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Kenya vows to push for unity at UN Security Council

Sunday August 25 2019

United Nations Security Council

United Nations Security Council members cast their vote during a meeting on the election of five members of the International Court of Justice, at the UN headquarters in New York on November 13, 2017. PHOTO | JEWEL SAMAD | AFP 

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Kenya is reaching out to United Nations member countries, offering reassurances of cooperation in the wake of its endorsement for a Security Council seat this week by the African Union.

On Wednesday, Kenya defeated Djibouti at the African Union to become the region’s sole candidate for the non-permanent seat at the United Nations.

The victory, one of the rarest feats in recent times at the AU, came in the second round, with Kenya earning 37 votes against Djibouti’s 13.

Now, the government says the move has given Kenya the greenlight to continue working with the international fraternity.

In a note sent to the diplomatic community in Nairobi, the Foreign Affairs ministry thanked AU members who voted for Nairobi, promising to focus on issues that would strengthen the United Nations.

“(The Ministry) reaffirms Kenya’s commitments to the principles and objectives of the United Nations as spelled out in the United Nations Charter, and specifically the role of the United Nations Security Council,” said the letter, known as a “note verbale”, emphasising Kenya’s contribution in peacekeeping missions, and promotion of regional peace and security.


Nairobi said, in the letter sent to the more that 140 diplomatic missions accredited to Kenya, that winning the seat will give it an opportunity to contribute to implementing the UN agenda.

The UNSC is the most powerful organ of the United Nations, tasked with ensuring peace and security of the world. While it has 15 members, only five permanent members (UK, US, China, France and Russia) hold veto powers on substantial issues such as listing al-Shabaab as a terrorist group, lifting sanctions on a country or admitting new members.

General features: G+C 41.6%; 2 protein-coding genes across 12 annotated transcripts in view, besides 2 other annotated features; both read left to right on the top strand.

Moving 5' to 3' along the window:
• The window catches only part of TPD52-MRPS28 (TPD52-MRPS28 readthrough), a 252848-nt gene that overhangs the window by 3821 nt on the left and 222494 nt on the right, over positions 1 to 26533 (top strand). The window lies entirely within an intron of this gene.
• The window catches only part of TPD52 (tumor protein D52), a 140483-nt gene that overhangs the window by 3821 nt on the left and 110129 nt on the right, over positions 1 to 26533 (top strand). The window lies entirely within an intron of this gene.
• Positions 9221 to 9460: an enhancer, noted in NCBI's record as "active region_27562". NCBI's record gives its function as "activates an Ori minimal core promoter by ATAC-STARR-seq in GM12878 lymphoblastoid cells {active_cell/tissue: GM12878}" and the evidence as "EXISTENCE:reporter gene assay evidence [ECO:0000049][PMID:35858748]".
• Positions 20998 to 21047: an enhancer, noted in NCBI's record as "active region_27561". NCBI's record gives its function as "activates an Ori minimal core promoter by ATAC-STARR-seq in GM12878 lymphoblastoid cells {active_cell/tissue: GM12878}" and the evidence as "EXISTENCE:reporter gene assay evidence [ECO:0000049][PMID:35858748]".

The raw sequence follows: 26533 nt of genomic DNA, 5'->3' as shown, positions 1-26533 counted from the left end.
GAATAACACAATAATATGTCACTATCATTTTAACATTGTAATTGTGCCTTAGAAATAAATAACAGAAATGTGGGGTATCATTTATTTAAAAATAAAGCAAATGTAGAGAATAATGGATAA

As a non-permanent member, Kenya may not have those veto powers, but it could be in a position of influence to lobby for a political solution, in say, the ongoing a dispute with Somalia over the maritime boundary, currently at the international Court of Justice (ICJ).


The ICJ, which is a UN organ, often needs the UNSC to enforce its decisions. But the Council is also a playground for supremacy political battles, making enforcement subject to national interest of each of the five permanent members.

The US pulled out of compulsory jurisdiction of ICJ after the Court ruled against them in the past, while China has in the past refused decisions of UN tribunal. With Nairobi promoting a political, rather than legal solution to regional boundary disputes, such could offer a chance to lobby for its position.

Kenya also wants to lobby for al-Shabaab to be listed as a terrorist group, separate from al-Qaeda and ISIS. Currently, Nairobi argues listing al-Shabaab as an affiliate of the other two makes it difficult to impose targeted sanctions on the militants, including denying humanitarian access to the areas they control.

Being on the Council, Kenya believes, could offer it a chance to influence agenda, and present a deeper argument directed at al-Shabaab. In the thank-you note, Kenya was effectively trying to tie down its support. It promised to actualise the principle of subsidiarity, promoted by the UN to boost the work of regional blocs like the African Union “in resolving issues that fall within the ambit of international peace and security.”

The AU endorsement this week meant Kenya could go ahead to contest for the UN Security Council seat when the elections are held in June next year, for the period of 2021-2022.


Normally, the endorsement of a regional bloc guarantees a candidate the bloc’s votes. But the candidate must still garner at least two thirds majority of the votes from the entire UN membership of 193 countries.

This kind of loophole fuelled Djibouti’s refusal to concede, with their Permanent Representative to the UN Mohammed Siad Doualeh indicating they will stay in the race.

On Friday, some Kenyan diplomats indicated they weren’t worried about Djibouti’s about-turn, after their Permanent Representative to the African Union Mohammed Idris Farah initially conceded defeat.

“We are Africa’s candidate, and we will present the agenda that takes everyone’s interests on board,” said a diplomat speaking on the background.

“We will continue to reach out to everyone to reassure our intention to safeguard the interests of our region,” the diplomat added.

While Kenya remained conciliatory, Djibouti was sore at the loss, saying it will stay in the race. Kenya’s campaign could, however, be boosted by the fact that the African Union actually informed the group of African ambassadors at the UN it had endorsed Kenya.